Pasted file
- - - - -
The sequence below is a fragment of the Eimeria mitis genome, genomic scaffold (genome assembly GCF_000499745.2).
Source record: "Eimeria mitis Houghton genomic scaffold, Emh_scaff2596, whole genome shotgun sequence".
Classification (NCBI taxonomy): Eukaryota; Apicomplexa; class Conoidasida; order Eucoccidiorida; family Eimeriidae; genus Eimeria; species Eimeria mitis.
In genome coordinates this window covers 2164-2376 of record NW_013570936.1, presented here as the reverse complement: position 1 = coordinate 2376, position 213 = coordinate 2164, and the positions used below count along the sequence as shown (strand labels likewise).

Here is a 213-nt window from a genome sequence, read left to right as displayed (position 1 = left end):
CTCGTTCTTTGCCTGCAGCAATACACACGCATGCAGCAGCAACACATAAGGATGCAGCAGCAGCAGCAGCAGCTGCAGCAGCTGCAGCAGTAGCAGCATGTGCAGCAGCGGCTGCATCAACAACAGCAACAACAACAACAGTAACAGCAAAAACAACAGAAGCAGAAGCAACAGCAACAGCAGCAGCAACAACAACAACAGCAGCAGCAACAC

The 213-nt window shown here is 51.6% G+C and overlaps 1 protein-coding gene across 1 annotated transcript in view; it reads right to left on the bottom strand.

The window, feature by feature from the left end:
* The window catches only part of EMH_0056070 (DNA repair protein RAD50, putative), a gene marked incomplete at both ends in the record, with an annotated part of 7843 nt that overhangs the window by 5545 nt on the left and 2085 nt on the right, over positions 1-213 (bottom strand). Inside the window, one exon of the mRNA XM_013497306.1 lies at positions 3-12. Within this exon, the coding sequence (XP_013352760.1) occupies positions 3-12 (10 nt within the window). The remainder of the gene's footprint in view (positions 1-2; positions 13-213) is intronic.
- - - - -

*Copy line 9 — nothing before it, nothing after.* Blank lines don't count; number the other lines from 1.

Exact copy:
* The window catches only part of EMH_0056070 (DNA repair protein RAD50, putative), a gene marked incomplete at both ends in the record, with an annotated part of 7843 nt that overhangs the window by 5545 nt on the left and 2085 nt on the right, over positions 1-213 (bottom strand). Inside the window, one exon of the mRNA XM_013497306.1 lies at positions 3-12. Within this exon, the coding sequence (XP_013352760.1) occupies positions 3-12 (10 nt within the window). The remainder of the gene's footprint in view (positions 1-2; positions 13-213) is intronic.